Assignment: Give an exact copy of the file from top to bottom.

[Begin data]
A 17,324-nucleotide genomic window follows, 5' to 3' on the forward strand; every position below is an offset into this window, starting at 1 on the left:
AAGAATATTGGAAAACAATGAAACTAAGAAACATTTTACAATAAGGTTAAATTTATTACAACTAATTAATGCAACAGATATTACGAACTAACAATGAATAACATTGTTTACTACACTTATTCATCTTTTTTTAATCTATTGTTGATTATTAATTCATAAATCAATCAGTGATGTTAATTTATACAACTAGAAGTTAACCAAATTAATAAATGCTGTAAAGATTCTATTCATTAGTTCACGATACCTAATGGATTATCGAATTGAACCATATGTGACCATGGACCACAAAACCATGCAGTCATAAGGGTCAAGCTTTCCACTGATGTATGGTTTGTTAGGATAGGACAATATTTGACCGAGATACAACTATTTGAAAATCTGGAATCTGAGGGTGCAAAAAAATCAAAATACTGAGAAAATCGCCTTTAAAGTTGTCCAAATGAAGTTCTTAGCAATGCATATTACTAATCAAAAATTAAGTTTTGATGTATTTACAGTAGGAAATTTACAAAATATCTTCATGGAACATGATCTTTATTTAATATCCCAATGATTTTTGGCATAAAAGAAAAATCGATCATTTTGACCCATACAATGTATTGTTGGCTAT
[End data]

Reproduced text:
A 17,324-nucleotide genomic window follows, 5' to 3' on the forward strand; every position below is an offset into this window, starting at 1 on the left:
AAGAATATTGGAAAACAATGAAACTAAGAAACATTTTACAATAAGGTTAAATTTATTACAACTAATTAATGCAACAGATATTACGAACTAACAATGAATAACATTGTTTACTACACTTATTCATCTTTTTTTAATCTATTGTTGATTATTAATTCATAAATCAATCAGTGATGTTAATTTATACAACTAGAAGTTAACCAAATTAATAAATGCTGTAAAGATTCTATTCATTAGTTCACGATACCTAATGGATTATCGAATTGAACCATATGTGACCATGGACCACAAAACCATGCAGTCATAAGGGTCAAGCTTTCCACTGATGTATGGTTTGTTAGGATAGGACAATATTTGACCGAGATACAACTATTTGAAAATCTGGAATCTGAGGGTGCAAAAAAATCAAAATACTGAGAAAATCGCCTTTAAAGTTGTCCAAATGAAGTTCTTAGCAATGCATATTACTAATCAAAAATTAAGTTTTGATGTATTTACAGTAGGAAATTTACAAAATATCTTCATGGAACATGATCTTTATTTAATATCCCAATGATTTTTGGCATAAAAGAAAAATCGATCATTTTGACCCATACAATGTATTGTTGGCTAT